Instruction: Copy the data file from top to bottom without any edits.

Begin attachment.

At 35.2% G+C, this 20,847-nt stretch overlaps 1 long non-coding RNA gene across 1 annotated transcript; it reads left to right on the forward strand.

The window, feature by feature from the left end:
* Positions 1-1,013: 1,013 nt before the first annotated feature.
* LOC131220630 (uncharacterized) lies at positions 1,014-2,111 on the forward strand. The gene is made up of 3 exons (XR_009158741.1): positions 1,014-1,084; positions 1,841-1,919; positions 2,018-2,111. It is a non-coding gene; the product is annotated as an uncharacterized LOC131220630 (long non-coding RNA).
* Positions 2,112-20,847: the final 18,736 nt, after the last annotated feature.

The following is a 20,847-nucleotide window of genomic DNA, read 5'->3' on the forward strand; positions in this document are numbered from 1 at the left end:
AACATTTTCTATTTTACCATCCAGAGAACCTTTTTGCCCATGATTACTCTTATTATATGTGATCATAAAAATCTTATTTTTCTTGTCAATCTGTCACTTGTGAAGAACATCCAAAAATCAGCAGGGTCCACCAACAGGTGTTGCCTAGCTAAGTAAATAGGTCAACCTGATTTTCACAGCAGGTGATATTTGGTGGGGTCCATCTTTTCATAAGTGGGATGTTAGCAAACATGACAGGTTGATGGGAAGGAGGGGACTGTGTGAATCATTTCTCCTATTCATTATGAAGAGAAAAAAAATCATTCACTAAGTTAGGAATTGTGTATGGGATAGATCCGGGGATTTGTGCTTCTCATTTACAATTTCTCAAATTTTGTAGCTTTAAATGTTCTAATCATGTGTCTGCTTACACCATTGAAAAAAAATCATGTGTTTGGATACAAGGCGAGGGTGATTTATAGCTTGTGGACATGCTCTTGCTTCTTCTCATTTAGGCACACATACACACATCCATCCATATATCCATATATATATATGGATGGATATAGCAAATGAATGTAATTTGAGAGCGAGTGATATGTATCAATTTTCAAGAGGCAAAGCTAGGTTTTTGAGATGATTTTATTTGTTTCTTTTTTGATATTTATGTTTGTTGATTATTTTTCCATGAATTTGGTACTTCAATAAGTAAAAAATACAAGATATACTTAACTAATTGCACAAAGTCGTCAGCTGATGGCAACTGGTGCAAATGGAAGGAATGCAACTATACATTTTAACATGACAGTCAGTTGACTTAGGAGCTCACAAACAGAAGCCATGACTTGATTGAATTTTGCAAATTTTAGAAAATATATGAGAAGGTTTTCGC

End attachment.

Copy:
At 35.2% G+C, this 20,847-nt stretch overlaps 1 long non-coding RNA gene across 1 annotated transcript; it reads left to right on the forward strand.

The window, feature by feature from the left end:
* Positions 1-1,013: 1,013 nt before the first annotated feature.
* LOC131220630 (uncharacterized) lies at positions 1,014-2,111 on the forward strand. The gene is made up of 3 exons (XR_009158741.1): positions 1,014-1,084; positions 1,841-1,919; positions 2,018-2,111. It is a non-coding gene; the product is annotated as an uncharacterized LOC131220630 (long non-coding RNA).
* Positions 2,112-20,847: the final 18,736 nt, after the last annotated feature.

The following is a 20,847-nucleotide window of genomic DNA, read 5'->3' on the forward strand; positions in this document are numbered from 1 at the left end:
AACATTTTCTATTTTACCATCCAGAGAACCTTTTTGCCCATGATTACTCTTATTATATGTGATCATAAAAATCTTATTTTTCTTGTCAATCTGTCACTTGTGAAGAACATCCAAAAATCAGCAGGGTCCACCAACAGGTGTTGCCTAGCTAAGTAAATAGGTCAACCTGATTTTCACAGCAGGTGATATTTGGTGGGGTCCATCTTTTCATAAGTGGGATGTTAGCAAACATGACAGGTTGATGGGAAGGAGGGGACTGTGTGAATCATTTCTCCTATTCATTATGAAGAGAAAAAAAATCATTCACTAAGTTAGGAATTGTGTATGGGATAGATCCGGGGATTTGTGCTTCTCATTTACAATTTCTCAAATTTTGTAGCTTTAAATGTTCTAATCATGTGTCTGCTTACACCATTGAAAAAAAATCATGTGTTTGGATACAAGGCGAGGGTGATTTATAGCTTGTGGACATGCTCTTGCTTCTTCTCATTTAGGCACACATACACACATCCATCCATATATCCATATATATATATGGATGGATATAGCAAATGAATGTAATTTGAGAGCGAGTGATATGTATCAATTTTCAAGAGGCAAAGCTAGGTTTTTGAGATGATTTTATTTGTTTCTTTTTTGATATTTATGTTTGTTGATTATTTTTCCATGAATTTGGTACTTCAATAAGTAAAAAATACAAGATATACTTAACTAATTGCACAAAGTCGTCAGCTGATGGCAACTGGTGCAAATGGAAGGAATGCAACTATACATTTTAACATGACAGTCAGTTGACTTAGGAGCTCACAAACAGAAGCCATGACTTGATTGAATTTTGCAAATTTTAGAAAATATATGAGAAGGTTTTCGC